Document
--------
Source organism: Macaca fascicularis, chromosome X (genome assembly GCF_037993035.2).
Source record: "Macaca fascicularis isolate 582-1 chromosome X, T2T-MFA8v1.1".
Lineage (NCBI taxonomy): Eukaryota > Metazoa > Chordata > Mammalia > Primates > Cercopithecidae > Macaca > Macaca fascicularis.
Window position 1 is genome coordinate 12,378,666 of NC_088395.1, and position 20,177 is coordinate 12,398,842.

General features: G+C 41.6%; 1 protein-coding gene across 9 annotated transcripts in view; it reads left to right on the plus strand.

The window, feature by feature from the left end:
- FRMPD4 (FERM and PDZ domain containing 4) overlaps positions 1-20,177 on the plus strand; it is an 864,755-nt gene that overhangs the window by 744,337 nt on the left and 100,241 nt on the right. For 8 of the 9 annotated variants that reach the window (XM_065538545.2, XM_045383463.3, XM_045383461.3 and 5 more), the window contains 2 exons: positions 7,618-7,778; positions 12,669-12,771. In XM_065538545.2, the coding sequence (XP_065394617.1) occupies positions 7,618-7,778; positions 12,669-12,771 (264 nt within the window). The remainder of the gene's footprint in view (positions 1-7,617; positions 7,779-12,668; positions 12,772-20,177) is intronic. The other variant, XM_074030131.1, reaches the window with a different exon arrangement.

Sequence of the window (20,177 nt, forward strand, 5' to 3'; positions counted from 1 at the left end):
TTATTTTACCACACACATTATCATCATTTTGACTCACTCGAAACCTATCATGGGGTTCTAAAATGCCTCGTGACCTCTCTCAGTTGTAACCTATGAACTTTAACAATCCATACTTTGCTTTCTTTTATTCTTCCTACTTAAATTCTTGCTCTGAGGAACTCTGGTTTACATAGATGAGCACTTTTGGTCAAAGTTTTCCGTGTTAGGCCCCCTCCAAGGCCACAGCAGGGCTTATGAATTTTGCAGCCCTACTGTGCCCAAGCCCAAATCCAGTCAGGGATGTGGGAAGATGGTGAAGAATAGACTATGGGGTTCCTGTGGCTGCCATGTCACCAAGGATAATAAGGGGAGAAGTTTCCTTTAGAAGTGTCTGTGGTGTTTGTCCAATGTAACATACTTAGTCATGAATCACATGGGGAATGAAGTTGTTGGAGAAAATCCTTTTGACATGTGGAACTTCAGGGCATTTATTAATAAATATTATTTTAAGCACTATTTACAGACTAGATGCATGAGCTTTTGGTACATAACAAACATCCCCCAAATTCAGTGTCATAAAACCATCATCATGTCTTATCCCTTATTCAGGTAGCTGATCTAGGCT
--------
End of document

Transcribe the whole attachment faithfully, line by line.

Source organism: Macaca fascicularis, chromosome X (genome assembly GCF_037993035.2).
Source record: "Macaca fascicularis isolate 582-1 chromosome X, T2T-MFA8v1.1".
Lineage (NCBI taxonomy): Eukaryota > Metazoa > Chordata > Mammalia > Primates > Cercopithecidae > Macaca > Macaca fascicularis.
Window position 1 is genome coordinate 12,378,666 of NC_088395.1, and position 20,177 is coordinate 12,398,842.

General features: G+C 41.6%; 1 protein-coding gene across 9 annotated transcripts in view; it reads left to right on the plus strand.

The window, feature by feature from the left end:
- FRMPD4 (FERM and PDZ domain containing 4) overlaps positions 1-20,177 on the plus strand; it is an 864,755-nt gene that overhangs the window by 744,337 nt on the left and 100,241 nt on the right. For 8 of the 9 annotated variants that reach the window (XM_065538545.2, XM_045383463.3, XM_045383461.3 and 5 more), the window contains 2 exons: positions 7,618-7,778; positions 12,669-12,771. In XM_065538545.2, the coding sequence (XP_065394617.1) occupies positions 7,618-7,778; positions 12,669-12,771 (264 nt within the window). The remainder of the gene's footprint in view (positions 1-7,617; positions 7,779-12,668; positions 12,772-20,177) is intronic. The other variant, XM_074030131.1, reaches the window with a different exon arrangement.

Sequence of the window (20,177 nt, forward strand, 5' to 3'; positions counted from 1 at the left end):
TTATTTTACCACACACATTATCATCATTTTGACTCACTCGAAACCTATCATGGGGTTCTAAAATGCCTCGTGACCTCTCTCAGTTGTAACCTATGAACTTTAACAATCCATACTTTGCTTTCTTTTATTCTTCCTACTTAAATTCTTGCTCTGAGGAACTCTGGTTTACATAGATGAGCACTTTTGGTCAAAGTTTTCCGTGTTAGGCCCCCTCCAAGGCCACAGCAGGGCTTATGAATTTTGCAGCCCTACTGTGCCCAAGCCCAAATCCAGTCAGGGATGTGGGAAGATGGTGAAGAATAGACTATGGGGTTCCTGTGGCTGCCATGTCACCAAGGATAATAAGGGGAGAAGTTTCCTTTAGAAGTGTCTGTGGTGTTTGTCCAATGTAACATACTTAGTCATGAATCACATGGGGAATGAAGTTGTTGGAGAAAATCCTTTTGACATGTGGAACTTCAGGGCATTTATTAATAAATATTATTTTAAGCACTATTTACAGACTAGATGCATGAGCTTTTGGTACATAACAAACATCCCCCAAATTCAGTGTCATAAAACCATCATCATGTCTTATCCCTTATTCAGGTAGCTGATCTAGGCT